Wednesday, April 6, 2011
Source Code (Release Date: 4-1-2011)
Source Code is the story of Colter Stevens (Jake Gyllenhaal), a soldier who is going through a bit of an identity crisis. Trapped in a darkened metal pod with only hazy memories of what has happened to him recently, Stevens is instructed, via computer monitor, and by some vaguely official looking officer by the name of Colleen Goodwin (Vera Farmiga), that he is to find a bomb on a train. And suddenly, he's there, sitting next to a complete stranger named Christina (Michelle Monaghan) who addresses him by a different name, and much familiarity. Flustered and confused, Stevens sets out to find the bomb, only to be blown away in a mere eight minutes, subsequently waking up in that same metal pod, repeating the same sequence over and over again.
If it isn't painfully clear by the wording of my synopsis, it is my opinion that the less one knows or truly understands about Source Code going in, the better. Much of the movie is a guessing game of sorts, as both the audience and Gyllenhaal attempt to make sense of what's happening to them. Fret not: It's not a particularly confusing movie, at least not until its final moments, and its mysteries make it compulsively watchable as opposed to knotted and confounding. This one is a real page-turner of a flick, engaging for just about every moment that it's on screen, quite the accomplishment when you consider that at least half of the movie is a variation on the same scene. Credit for this goes to a lot of different people, so let's just get the list going.
It's surprising coming from the guy who went to such painstaking lengths to make his viewers truly feel the loneliness and boredom of his protagonist in Moon, but Source Code is nothing if not fleet of foot. Jones's direction is crisp and fast-moving, ever-remaining brisk enough to paper over an occasional plot-hole or two. The story, rendered in screenplay form by Ben Ripley, makes the most of its intriguing conceit, giving just enough clues to the audience at just the right times. The over-familiarity of the train scenes makes for some comic moments, and credit ought to go to Jones for recognizing that fact, and running with it. Then there's Gyllenhaal, who seems to become more effortlessly charismatic with each movie. To be honest, I'm not even sure where to rank him on a scale of modern actors, but in terms of screen heroism that's easy and fun to follow and root for, he's just about unbeatable.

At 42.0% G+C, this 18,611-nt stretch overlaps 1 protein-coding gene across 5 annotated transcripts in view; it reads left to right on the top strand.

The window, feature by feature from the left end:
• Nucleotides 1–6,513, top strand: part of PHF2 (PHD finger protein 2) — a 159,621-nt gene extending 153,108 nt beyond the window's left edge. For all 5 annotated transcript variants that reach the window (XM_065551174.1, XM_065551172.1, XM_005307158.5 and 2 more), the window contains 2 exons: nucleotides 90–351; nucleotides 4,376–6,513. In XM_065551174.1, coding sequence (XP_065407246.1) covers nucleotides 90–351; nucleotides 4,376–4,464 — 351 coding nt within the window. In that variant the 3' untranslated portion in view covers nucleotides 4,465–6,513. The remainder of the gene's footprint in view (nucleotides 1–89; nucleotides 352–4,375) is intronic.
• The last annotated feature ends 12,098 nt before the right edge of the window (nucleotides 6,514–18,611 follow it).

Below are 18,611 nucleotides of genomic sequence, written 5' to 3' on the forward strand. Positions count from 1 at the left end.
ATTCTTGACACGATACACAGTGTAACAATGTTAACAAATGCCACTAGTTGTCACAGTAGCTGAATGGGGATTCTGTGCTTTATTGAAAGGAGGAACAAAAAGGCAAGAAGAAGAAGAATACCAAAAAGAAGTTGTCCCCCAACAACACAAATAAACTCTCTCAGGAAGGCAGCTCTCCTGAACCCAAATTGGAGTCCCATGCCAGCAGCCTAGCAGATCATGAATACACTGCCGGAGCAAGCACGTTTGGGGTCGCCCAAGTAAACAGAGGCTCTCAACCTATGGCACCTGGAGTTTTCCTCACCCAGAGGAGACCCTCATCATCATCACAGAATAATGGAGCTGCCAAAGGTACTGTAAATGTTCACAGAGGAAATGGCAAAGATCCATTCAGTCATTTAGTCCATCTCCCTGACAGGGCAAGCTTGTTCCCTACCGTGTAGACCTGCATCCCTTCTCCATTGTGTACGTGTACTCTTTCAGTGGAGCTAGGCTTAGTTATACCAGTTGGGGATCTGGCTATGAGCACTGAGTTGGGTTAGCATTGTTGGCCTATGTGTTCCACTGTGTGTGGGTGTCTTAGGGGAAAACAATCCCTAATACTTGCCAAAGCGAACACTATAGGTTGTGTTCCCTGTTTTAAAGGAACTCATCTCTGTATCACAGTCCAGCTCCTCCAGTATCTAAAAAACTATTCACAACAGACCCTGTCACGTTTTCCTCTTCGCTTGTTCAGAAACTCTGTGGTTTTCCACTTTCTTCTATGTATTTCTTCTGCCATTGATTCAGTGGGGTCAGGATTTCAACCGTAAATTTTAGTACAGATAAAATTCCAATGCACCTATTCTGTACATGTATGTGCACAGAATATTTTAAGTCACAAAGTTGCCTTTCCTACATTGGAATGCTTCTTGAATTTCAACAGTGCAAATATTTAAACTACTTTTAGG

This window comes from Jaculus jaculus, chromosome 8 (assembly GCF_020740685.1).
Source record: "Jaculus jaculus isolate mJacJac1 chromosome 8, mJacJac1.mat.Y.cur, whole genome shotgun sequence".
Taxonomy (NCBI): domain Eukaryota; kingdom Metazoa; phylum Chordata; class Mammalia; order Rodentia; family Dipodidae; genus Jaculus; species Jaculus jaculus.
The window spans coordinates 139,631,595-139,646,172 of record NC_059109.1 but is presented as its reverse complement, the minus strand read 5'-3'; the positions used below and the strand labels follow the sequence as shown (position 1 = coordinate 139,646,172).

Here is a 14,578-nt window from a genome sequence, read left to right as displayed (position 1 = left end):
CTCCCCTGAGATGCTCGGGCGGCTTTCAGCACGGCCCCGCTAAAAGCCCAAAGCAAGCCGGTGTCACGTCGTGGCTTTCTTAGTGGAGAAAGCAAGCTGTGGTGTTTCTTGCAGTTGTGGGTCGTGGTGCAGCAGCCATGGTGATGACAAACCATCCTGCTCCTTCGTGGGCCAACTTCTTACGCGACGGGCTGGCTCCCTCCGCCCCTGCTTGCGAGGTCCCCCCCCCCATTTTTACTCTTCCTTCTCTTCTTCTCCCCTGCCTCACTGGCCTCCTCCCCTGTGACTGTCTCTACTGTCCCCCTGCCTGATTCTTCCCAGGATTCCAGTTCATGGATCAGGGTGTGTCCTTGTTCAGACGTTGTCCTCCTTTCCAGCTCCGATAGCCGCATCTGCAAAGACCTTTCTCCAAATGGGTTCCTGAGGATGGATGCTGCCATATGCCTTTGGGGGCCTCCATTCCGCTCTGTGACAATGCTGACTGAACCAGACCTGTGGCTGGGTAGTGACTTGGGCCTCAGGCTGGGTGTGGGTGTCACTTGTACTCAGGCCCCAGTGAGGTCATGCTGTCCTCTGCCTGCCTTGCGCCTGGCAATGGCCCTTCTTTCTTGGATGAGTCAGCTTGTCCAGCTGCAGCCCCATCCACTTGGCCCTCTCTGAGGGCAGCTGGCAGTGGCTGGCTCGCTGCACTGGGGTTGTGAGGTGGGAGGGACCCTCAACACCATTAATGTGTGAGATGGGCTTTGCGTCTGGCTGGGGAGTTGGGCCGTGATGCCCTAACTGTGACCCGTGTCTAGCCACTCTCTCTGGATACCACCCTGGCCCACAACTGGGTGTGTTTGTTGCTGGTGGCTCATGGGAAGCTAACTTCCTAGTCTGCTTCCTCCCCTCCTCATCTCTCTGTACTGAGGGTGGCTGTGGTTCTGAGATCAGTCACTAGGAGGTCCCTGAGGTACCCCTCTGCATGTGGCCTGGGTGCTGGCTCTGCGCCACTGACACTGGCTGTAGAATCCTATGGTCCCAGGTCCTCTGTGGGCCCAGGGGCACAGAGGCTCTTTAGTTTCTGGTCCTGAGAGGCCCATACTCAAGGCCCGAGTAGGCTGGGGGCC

Good as it may be, Source Code is not without faults: Monaghan doesn't have a whole lot to do besides look perpetually confused by Gyllenhaal's actions, and in the role of the mad scientist, Jeffrey Wright is all kinds of over-the-top. As alluded to earlier, the flick also has a real dud of an ending, throwing away some good will at the last possible second. To be fair to the movie, one has to pick up a pretty good running speed to suffer such a face-plant, and Source Code is a sprinter in every sense of the word. Occasional ruminations on identity and technology come to the surface, but for the most part, this one is pure fluff, but just about the best of its kind. The clear winner of Spring 2011's Philip K. Dick-ish adaptation showdown (The Adjustment Bureau serving as its fallen opponent), Source Code has enough adrenaline, dark comedy, momentum, and mystery to transport its audience far away from their darkened cinema seats, and the last time I checked, that's exactly what popcorn film-making was designed to do.